In my experience, tape with SSS squeals, first softly and possibly
intermittently, then progressively louder, causing easily apparent
distortion as it squeals. Not so much a noise as bad distortion.
You might also run the tape thru 2 of your fingers. If it is severe
enough, you can easily feel the stickiness.
If you only hear the noise on the recording and not coming from the
machine itself (like mechanical noise) it is possible the tape was
dubbed from a source suffering from SSS.
If you are hearing a noise, like a steady state noise, I might suggest
it is something else.
What is the source of the original? was it a live performance in a room
with loud fluorescent lights?
Pinning it down to a specific frequency like 11,100 doesn't seem like
SSS to me.
On 2/6/2012 11:26 AM, Gregorio Garcia Karman wrote:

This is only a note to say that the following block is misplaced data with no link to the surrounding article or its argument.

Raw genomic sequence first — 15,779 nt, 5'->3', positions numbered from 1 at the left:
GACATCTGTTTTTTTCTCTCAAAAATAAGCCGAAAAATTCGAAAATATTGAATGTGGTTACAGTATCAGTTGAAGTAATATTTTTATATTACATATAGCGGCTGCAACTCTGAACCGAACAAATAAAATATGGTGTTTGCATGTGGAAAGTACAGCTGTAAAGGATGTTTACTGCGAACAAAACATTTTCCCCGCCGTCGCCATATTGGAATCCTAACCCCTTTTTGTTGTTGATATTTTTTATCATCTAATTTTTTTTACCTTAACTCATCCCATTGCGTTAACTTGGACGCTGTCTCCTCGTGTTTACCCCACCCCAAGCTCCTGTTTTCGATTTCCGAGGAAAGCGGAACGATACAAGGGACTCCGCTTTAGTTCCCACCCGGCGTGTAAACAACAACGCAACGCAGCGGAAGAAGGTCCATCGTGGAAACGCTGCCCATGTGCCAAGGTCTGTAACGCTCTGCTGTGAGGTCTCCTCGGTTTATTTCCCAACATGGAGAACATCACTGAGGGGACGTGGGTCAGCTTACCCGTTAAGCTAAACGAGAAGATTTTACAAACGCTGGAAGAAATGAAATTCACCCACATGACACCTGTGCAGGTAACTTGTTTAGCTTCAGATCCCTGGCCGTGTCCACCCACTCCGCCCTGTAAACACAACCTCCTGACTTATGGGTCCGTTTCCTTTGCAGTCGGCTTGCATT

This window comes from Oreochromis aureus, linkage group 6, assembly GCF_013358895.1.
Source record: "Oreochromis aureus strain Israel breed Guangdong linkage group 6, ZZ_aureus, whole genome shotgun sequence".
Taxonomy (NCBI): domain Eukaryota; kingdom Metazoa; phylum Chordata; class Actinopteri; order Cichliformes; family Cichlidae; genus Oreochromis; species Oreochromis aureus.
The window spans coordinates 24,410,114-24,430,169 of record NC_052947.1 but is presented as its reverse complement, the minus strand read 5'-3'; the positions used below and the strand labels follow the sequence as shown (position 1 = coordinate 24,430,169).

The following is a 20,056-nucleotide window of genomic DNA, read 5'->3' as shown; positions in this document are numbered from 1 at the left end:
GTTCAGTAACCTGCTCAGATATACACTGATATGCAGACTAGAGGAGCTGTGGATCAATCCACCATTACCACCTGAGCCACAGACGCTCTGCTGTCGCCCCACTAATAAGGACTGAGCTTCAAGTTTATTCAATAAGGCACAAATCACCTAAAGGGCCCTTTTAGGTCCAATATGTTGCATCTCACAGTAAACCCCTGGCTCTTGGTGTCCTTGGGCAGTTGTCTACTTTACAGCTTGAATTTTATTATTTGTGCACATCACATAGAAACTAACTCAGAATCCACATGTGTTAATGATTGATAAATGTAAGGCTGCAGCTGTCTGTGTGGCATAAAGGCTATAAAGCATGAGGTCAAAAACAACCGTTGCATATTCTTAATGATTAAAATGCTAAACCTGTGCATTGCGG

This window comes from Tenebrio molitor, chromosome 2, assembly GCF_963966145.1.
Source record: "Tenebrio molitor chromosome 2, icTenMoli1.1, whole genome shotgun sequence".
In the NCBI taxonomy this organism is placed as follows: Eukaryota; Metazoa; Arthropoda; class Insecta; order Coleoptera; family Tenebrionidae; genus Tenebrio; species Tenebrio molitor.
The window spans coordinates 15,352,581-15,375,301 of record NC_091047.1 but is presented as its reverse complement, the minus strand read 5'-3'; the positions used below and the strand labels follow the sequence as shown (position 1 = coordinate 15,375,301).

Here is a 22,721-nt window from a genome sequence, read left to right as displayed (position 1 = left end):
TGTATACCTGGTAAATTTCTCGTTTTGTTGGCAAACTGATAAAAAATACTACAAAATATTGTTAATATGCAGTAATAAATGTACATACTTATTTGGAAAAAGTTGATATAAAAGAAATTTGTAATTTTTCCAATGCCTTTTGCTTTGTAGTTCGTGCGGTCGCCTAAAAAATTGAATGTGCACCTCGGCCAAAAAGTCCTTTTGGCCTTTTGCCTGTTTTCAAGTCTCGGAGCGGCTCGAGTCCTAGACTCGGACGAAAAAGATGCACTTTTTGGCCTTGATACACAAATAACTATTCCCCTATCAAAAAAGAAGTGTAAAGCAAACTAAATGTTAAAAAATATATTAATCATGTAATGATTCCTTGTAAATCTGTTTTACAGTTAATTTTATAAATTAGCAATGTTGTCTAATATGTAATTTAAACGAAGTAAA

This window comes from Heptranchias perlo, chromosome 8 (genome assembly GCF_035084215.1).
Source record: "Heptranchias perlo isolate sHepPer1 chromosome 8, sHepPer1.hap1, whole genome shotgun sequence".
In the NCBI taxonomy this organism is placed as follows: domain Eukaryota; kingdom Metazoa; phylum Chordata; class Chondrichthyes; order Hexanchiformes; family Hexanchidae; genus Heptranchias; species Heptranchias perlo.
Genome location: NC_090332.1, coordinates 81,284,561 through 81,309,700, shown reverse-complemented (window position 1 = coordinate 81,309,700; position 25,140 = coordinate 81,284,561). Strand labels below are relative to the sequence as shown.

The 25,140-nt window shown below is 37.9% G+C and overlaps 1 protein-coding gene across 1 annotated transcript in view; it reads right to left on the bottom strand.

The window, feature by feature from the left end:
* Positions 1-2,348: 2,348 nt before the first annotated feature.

> Is there a reliable way to identify if the high frequency squeaking in the reproduced audio is caused by sticky shed syndrome or other kinds of degradation or it was rather in the original recording? Can squeaking be identified to have e.g. a specific frequency?
> The squeaky tape has a backcoat: BASF LGS 26477
> It does not seem to shed any deposit on pinches aor heads, so I am unsure if it would be advisable to try to bake.
> Thanks and best regards
> Gregorio Garcia Karman
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